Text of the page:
I respect your freedom to find new theories and welcome your endeavor to bring us new knowledge. I suggest you equip yourself further, to bring us best theories; my good wishes are with you.

 

. . . IF you're going "OMG, Gasp.... what a sacrilege!!" . . .

 

No it's not a sacrilege. All is fair while seeking knowledge. [Like we say 'All is fair in love and war'. Not war, because war itself is not fair.]. The more you meddle with knowledge, as long as you are willing to discuss before deciding, the more it becomes sacred, because in the end, it convinces us what is right and what is not.

 

Nothing is more sacred than the quest of knowledge.

 

Thank you

Edited by Anilkumar
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[math]\lim_{x \rightarrow 0^{\pm}} \frac{n}{x} = \pm \infty \; \; \; \; \; \; n > 0[/math]

 

[math] \lim_{x \rightarrow 0^{\pm}} \frac{n}{x} = 0 \; \; \; \; \; \; n = 0[/math]

 

Consider a function with zero in the numerator, it seems that a zero in the numerator becomes the dominant function for all values of x, including zero. Stepping off zero in any x axis direction with any infinitesimal quantity of 'n' and the result is infinity, therefore:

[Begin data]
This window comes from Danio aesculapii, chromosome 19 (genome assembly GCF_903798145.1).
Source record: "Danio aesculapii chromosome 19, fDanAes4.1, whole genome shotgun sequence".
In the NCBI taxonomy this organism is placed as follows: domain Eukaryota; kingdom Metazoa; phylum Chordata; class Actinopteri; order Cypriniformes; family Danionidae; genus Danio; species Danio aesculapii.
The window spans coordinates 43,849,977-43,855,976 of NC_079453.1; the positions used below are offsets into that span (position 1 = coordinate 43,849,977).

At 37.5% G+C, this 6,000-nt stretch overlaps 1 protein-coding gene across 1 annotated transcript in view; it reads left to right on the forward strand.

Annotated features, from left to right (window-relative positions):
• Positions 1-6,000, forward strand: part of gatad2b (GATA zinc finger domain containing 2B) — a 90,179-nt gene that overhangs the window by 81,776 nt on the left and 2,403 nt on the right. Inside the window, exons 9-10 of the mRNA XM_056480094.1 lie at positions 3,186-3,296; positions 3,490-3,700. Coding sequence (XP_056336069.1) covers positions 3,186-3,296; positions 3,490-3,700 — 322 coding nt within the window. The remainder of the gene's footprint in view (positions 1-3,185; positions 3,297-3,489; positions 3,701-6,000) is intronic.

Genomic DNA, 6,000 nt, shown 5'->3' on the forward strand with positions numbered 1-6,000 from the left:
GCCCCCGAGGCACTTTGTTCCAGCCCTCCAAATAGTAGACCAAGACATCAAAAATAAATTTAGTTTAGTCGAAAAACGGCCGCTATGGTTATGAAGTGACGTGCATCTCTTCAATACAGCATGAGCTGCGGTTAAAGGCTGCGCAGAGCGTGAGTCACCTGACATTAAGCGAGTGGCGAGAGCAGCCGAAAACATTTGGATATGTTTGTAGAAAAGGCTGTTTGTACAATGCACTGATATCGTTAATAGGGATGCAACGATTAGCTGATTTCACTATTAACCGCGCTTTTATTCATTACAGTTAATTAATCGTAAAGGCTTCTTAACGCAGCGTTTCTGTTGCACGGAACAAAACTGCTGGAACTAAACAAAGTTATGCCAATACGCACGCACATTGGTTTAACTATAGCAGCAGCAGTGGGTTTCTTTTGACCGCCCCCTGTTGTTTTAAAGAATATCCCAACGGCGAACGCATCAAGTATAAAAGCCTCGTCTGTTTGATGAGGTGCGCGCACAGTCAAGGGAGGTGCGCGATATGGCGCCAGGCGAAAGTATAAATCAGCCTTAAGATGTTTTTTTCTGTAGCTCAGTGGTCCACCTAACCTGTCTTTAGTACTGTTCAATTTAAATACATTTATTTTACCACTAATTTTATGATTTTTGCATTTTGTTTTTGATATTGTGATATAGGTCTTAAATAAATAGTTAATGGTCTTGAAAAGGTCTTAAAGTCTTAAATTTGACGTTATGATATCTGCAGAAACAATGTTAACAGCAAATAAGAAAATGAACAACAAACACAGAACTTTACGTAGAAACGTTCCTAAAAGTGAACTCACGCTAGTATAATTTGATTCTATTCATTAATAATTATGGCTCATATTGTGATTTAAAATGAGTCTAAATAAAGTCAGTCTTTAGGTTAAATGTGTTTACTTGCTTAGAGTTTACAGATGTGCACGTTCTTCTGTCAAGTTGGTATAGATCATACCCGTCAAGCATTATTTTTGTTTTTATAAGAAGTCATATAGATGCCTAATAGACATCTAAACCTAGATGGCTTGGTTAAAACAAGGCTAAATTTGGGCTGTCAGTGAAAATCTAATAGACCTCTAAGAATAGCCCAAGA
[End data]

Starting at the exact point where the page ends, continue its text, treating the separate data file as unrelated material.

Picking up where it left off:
[math]\frac{0}{0} = 0[/math]

 

[math]0 \times 0 = 0[/math]

Edited by Orion1
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  • 1 month later...

Sorry to revive a month-old thread, but I was just reading along and found this topic really interesting.

 

EDIT: Okay, nevermind! Had a question about a certain proof, but I missed the obvious...

Edited by Amaton
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  • 4 weeks later...

Right. Experimental post coming up.

 

Isn't the problem here that there are two very different ways of defining/conceptualising zero? If it is literally 'nothing', the absence of any positive quantity, then there is nothing to divide or multiply. If it the empty set, however, then it is not nothing since it is a set. A set divided by a set gives 1. So the whole thing would come down to how we define zero in our system. It seems to me that if we define zero as the empty set then we have created a contradiction right there, before doing any operations on it, and that this may be what the OP is suggesting.

 

If this as nonsense I apologise. Just trying it out.

Edited by PeterJ